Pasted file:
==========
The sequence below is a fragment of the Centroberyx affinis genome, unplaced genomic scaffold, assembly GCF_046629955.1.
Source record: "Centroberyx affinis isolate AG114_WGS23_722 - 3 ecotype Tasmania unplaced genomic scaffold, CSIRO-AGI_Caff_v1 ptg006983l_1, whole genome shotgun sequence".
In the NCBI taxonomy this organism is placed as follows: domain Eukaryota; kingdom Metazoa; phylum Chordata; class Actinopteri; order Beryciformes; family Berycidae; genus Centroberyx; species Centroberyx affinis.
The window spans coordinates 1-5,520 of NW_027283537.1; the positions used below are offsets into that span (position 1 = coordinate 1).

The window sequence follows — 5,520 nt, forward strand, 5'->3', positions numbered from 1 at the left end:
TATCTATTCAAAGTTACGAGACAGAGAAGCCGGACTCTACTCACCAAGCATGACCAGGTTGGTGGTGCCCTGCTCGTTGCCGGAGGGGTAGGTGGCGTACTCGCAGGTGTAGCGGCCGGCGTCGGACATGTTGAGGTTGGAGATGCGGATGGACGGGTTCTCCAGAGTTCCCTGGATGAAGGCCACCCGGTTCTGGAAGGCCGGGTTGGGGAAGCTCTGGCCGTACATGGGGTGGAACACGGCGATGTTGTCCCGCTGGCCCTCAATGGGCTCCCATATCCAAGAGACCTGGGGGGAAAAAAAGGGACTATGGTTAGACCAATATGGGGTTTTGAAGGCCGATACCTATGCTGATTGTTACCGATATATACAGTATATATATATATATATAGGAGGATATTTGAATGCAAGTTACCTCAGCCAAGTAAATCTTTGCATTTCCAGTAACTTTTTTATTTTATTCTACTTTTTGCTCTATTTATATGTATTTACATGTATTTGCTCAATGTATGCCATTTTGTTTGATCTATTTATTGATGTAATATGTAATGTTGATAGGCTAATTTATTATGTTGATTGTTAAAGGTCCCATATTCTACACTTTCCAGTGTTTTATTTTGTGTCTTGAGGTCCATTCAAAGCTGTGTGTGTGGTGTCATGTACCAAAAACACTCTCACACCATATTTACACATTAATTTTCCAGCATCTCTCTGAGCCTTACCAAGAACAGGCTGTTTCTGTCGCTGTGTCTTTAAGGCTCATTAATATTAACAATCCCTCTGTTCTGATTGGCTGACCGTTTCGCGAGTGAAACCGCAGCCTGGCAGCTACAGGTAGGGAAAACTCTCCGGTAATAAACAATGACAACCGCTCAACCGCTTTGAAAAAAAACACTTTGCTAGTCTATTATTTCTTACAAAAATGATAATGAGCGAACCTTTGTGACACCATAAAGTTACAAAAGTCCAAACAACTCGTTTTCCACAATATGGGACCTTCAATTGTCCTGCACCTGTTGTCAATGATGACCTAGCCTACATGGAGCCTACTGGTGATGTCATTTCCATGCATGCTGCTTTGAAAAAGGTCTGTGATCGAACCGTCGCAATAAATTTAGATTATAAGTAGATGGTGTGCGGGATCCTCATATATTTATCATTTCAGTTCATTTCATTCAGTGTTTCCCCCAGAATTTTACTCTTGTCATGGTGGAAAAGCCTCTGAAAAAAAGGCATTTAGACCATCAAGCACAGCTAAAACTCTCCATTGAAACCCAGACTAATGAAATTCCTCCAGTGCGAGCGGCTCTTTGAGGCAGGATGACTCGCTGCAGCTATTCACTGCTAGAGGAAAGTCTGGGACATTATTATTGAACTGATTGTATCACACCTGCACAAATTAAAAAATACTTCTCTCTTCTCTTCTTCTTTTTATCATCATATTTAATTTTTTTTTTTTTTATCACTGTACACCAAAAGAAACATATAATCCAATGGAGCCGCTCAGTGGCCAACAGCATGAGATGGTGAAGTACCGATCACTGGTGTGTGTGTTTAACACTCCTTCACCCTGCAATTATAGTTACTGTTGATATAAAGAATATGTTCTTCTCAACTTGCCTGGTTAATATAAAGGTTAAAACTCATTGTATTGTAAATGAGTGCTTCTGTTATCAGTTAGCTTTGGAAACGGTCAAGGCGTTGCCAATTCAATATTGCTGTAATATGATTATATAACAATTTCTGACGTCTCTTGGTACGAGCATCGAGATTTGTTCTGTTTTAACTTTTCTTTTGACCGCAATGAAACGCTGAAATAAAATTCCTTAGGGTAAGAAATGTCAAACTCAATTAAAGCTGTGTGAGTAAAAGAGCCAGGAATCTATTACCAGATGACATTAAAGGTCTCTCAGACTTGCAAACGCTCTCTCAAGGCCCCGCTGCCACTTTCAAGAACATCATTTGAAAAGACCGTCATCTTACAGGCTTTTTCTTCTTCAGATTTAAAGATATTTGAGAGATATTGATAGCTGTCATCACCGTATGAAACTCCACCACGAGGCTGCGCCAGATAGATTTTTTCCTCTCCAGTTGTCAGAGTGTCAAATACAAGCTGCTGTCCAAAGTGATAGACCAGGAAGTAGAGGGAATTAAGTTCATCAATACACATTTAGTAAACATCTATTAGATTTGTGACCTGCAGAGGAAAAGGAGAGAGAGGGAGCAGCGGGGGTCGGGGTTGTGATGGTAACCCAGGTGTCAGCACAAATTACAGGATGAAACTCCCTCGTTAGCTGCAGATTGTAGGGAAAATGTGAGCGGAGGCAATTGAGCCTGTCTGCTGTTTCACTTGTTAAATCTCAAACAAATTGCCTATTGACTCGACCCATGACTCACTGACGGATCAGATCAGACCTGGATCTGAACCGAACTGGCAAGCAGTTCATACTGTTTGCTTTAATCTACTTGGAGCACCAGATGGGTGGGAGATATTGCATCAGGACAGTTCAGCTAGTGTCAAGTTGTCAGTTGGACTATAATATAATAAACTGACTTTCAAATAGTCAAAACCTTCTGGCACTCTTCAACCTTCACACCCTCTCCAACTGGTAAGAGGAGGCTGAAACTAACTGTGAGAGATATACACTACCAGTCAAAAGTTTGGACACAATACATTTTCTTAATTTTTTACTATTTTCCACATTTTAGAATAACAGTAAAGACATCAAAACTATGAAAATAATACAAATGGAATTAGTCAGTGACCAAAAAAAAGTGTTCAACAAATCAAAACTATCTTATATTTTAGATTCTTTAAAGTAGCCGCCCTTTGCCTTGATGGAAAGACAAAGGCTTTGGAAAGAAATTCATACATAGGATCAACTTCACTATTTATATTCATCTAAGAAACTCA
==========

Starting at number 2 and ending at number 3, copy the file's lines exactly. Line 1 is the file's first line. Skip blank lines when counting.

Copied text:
Source record: "Centroberyx affinis isolate AG114_WGS23_722 - 3 ecotype Tasmania unplaced genomic scaffold, CSIRO-AGI_Caff_v1 ptg006983l_1, whole genome shotgun sequence".
In the NCBI taxonomy this organism is placed as follows: domain Eukaryota; kingdom Metazoa; phylum Chordata; class Actinopteri; order Beryciformes; family Berycidae; genus Centroberyx; species Centroberyx affinis.